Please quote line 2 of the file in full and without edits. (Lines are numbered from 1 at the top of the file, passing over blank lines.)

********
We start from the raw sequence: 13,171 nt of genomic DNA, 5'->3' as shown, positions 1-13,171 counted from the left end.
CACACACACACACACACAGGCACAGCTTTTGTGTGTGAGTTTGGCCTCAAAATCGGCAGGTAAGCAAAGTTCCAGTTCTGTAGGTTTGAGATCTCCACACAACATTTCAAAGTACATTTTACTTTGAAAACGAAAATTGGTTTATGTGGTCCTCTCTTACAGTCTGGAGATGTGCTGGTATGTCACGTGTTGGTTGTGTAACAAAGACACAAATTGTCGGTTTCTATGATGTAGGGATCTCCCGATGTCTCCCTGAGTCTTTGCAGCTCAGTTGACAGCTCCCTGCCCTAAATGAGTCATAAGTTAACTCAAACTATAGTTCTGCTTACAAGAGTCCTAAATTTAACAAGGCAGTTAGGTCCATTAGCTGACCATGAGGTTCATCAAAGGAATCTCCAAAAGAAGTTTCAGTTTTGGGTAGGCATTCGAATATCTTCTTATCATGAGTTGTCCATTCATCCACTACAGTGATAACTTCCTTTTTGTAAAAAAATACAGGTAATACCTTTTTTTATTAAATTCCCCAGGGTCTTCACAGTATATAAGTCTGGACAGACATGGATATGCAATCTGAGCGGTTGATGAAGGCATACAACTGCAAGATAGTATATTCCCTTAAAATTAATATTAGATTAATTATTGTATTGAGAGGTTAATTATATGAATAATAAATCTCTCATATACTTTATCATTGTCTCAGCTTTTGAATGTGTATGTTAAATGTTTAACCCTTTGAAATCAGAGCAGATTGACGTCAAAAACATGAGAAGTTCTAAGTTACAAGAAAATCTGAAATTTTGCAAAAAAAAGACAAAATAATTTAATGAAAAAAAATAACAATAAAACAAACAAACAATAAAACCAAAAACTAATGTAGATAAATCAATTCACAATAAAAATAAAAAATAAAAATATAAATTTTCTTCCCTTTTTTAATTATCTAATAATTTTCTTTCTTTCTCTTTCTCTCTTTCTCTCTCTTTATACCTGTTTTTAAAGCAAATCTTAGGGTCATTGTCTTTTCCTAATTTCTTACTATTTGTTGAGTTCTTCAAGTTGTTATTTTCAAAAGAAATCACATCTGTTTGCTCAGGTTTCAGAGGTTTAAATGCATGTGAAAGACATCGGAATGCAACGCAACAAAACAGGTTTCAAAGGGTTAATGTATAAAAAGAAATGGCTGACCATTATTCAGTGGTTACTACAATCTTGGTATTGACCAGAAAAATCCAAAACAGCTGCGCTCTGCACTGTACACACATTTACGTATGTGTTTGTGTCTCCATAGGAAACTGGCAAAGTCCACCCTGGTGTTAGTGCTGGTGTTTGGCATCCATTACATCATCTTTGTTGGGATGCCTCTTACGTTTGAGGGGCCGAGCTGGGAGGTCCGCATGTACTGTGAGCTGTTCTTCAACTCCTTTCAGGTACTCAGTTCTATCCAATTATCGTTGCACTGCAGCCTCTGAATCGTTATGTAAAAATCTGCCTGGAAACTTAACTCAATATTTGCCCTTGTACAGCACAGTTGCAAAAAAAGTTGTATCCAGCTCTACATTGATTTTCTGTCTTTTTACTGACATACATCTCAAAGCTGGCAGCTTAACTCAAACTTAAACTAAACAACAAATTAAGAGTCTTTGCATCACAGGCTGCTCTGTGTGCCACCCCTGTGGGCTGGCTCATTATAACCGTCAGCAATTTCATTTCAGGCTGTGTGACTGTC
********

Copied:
CACACACACACACACACAGGCACAGCTTTTGTGTGTGAGTTTGGCCTCAAAATCGGCAGGTAAGCAAAGTTCCAGTTCTGTAGGTTTGAGATCTCCACACAACATTTCAAAGTACATTTTACTTTGAAAACGAAAATTGGTTTATGTGGTCCTCTCTTACAGTCTGGAGATGTGCTGGTATGTCACGTGTTGGTTGTGTAACAAAGACACAAATTGTCGGTTTCTATGATGTAGGGATCTCCCGATGTCTCCCTGAGTCTTTGCAGCTCAGTTGACAGCTCCCTGCCCTAAATGAGTCATAAGTTAACTCAAACTATAGTTCTGCTTACAAGAGTCCTAAATTTAACAAGGCAGTTAGGTCCATTAGCTGACCATGAGGTTCATCAAAGGAATCTCCAAAAGAAGTTTCAGTTTTGGGTAGGCATTCGAATATCTTCTTATCATGAGTTGTCCATTCATCCACTACAGTGATAACTTCCTTTTTGTAAAAAAATACAGGTAATACCTTTTTTTATTAAATTCCCCAGGGTCTTCACAGTATATAAGTCTGGACAGACATGGATATGCAATCTGAGCGGTTGATGAAGGCATACAACTGCAAGATAGTATATTCCCTTAAAATTAATATTAGATTAATTATTGTATTGAGAGGTTAATTATATGAATAATAAATCTCTCATATACTTTATCATTGTCTCAGCTTTTGAATGTGTATGTTAAATGTTTAACCCTTTGAAATCAGAGCAGATTGACGTCAAAAACATGAGAAGTTCTAAGTTACAAGAAAATCTGAAATTTTGCAAAAAAAAGACAAAATAATTTAATGAAAAAAAATAACAATAAAACAAACAAACAATAAAACCAAAAACTAATGTAGATAAATCAATTCACAATAAAAATAAAAAATAAAAATATAAATTTTCTTCCCTTTTTTAATTATCTAATAATTTTCTTTCTTTCTCTTTCTCTCTTTCTCTCTCTTTATACCTGTTTTTAAAGCAAATCTTAGGGTCATTGTCTTTTCCTAATTTCTTACTATTTGTTGAGTTCTTCAAGTTGTTATTTTCAAAAGAAATCACATCTGTTTGCTCAGGTTTCAGAGGTTTAAATGCATGTGAAAGACATCGGAATGCAACGCAACAAAACAGGTTTCAAAGGGTTAATGTATAAAAAGAAATGGCTGACCATTATTCAGTGGTTACTACAATCTTGGTATTGACCAGAAAAATCCAAAACAGCTGCGCTCTGCACTGTACACACATTTACGTATGTGTTTGTGTCTCCATAGGAAACTGGCAAAGTCCACCCTGGTGTTAGTGCTGGTGTTTGGCATCCATTACATCATCTTTGTTGGGATGCCTCTTACGTTTGAGGGGCCGAGCTGGGAGGTCCGCATGTACTGTGAGCTGTTCTTCAACTCCTTTCAGGTACTCAGTTCTATCCAATTATCGTTGCACTGCAGCCTCTGAATCGTTATGTAAAAATCTGCCTGGAAACTTAACTCAATATTTGCCCTTGTACAGCACAGTTGCAAAAAAAGTTGTATCCAGCTCTACATTGATTTTCTGTCTTTTTACTGACATACATCTCAAAGCTGGCAGCTTAACTCAAACTTAAACTAAACAACAAATTAAGAGTCTTTGCATCACAGGCTGCTCTGTGTGCCACCCCTGTGGGCTGGCTCATTATAACCGTCAGCAATTTCATTTCAGGCTGTGTGACTGTC